The outcome of the assembly elections in the four key states of West Bengal, Tamil Nadu, Kerala and Assam is not exactly what the Congress party would have desired.
It will at once make the country’s oldest political party beholden to its allies, both at the state level, as in Kerala and West Bengal, and at the national level—especially since the already charged-up opposition will get fresh wind despite the fact that if there was one party that got less out of these elections than the Congress, it was its main rival, the Bharatiya Janata Party (BJP). Then, these elections weren’t about the BJP.
The results are undoubtedly a setback for the Congress-led United Progressive Alliance (UPA). The government has before it only two options: either continue to whine about circumstances or do something about it. Recent history—two decades ago, it was the Congress that used the onset of an unprecedented macroeconomic crisis to dramatically accelerate the reforms process—should provide inspiration.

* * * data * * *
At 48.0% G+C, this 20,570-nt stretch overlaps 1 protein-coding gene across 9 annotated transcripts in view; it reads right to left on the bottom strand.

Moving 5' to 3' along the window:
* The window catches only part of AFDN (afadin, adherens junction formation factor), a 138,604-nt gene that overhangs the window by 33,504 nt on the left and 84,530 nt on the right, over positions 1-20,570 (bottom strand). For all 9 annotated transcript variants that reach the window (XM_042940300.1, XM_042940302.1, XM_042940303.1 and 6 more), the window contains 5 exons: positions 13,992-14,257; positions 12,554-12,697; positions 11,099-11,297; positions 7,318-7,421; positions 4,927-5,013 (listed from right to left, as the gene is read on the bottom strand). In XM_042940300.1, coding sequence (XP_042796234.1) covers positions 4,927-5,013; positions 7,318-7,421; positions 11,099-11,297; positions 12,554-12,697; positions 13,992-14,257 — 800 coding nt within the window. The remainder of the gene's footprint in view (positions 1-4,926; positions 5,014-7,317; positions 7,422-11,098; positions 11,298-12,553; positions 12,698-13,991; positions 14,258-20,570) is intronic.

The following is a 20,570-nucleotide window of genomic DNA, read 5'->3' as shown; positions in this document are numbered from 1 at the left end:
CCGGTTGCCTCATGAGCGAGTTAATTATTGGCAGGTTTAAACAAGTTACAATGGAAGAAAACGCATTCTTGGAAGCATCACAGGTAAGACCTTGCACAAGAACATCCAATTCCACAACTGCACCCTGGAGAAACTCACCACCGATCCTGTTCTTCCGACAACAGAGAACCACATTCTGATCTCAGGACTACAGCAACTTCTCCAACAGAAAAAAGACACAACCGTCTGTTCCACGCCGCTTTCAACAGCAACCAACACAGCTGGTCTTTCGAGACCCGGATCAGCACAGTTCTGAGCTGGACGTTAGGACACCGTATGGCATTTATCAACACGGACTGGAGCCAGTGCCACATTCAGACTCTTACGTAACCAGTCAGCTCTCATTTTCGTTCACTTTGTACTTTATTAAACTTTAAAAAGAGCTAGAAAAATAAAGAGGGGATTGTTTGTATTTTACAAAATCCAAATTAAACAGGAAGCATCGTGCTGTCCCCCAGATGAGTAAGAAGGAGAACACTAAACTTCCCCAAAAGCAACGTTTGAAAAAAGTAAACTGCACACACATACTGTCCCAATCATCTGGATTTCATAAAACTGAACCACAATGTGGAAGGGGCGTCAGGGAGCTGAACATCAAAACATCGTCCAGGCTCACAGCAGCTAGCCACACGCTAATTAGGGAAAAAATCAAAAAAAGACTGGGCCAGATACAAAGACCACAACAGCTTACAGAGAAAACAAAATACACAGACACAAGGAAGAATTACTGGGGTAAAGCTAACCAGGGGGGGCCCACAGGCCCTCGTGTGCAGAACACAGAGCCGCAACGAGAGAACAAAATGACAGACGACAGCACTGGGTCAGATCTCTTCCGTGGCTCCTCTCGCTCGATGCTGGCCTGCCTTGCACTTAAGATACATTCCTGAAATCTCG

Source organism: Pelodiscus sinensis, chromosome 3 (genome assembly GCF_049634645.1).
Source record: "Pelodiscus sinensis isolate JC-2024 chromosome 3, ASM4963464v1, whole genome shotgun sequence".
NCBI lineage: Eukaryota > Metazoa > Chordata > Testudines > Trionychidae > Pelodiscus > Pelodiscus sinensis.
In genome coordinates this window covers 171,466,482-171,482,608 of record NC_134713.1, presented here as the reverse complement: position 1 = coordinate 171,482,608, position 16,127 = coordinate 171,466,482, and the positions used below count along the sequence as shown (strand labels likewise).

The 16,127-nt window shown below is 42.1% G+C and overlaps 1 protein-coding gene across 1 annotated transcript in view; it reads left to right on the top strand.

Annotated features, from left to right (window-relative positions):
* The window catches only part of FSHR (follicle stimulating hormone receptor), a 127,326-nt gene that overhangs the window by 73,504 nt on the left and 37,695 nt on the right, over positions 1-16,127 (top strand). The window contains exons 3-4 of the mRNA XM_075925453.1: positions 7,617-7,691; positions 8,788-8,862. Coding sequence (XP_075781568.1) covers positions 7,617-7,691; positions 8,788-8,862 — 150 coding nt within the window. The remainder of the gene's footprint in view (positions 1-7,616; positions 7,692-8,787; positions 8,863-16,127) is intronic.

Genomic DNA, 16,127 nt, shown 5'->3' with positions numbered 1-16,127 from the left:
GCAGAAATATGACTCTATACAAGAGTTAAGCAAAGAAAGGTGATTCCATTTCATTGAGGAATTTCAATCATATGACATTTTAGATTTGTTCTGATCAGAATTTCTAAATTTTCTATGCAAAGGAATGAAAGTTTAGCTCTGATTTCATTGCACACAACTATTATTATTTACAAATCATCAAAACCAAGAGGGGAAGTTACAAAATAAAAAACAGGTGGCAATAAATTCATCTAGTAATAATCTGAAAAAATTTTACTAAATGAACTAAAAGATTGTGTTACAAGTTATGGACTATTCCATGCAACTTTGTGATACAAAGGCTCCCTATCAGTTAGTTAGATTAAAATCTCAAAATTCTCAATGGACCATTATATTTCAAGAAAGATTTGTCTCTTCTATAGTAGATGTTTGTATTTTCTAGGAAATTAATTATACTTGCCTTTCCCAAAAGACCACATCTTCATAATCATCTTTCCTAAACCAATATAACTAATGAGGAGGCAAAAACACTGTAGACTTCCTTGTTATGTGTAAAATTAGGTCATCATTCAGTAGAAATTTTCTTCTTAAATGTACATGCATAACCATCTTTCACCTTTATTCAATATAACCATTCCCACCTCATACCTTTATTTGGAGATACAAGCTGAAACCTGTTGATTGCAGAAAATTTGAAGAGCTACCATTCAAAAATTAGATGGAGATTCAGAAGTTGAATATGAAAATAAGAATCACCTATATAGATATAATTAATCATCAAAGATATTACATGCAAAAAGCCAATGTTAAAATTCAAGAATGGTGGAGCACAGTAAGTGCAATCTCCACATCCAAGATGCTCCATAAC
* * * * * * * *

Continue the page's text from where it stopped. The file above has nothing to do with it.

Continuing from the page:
Business as usual is not really an option. Not only is the polity unfavourable, the latest setback comes at a time when macroeconomic concerns are emerging and not just because of the government’s inability to tame inflation.
Talk is cheap. The UPA in its second tenure has promised lots and delivered little. The first instinct of a government on the defensive would be to spin the verdict.
The electorate has signalled its desire for a brand of change that benefits them through creation of jobs that meet their aspirations. Is the UPA listening?
Anil Padmanabhan is a deputy managing editor of Mint and writes every week on the intersection of politics and economics. Comments are welcome at firstname.lastname@example.org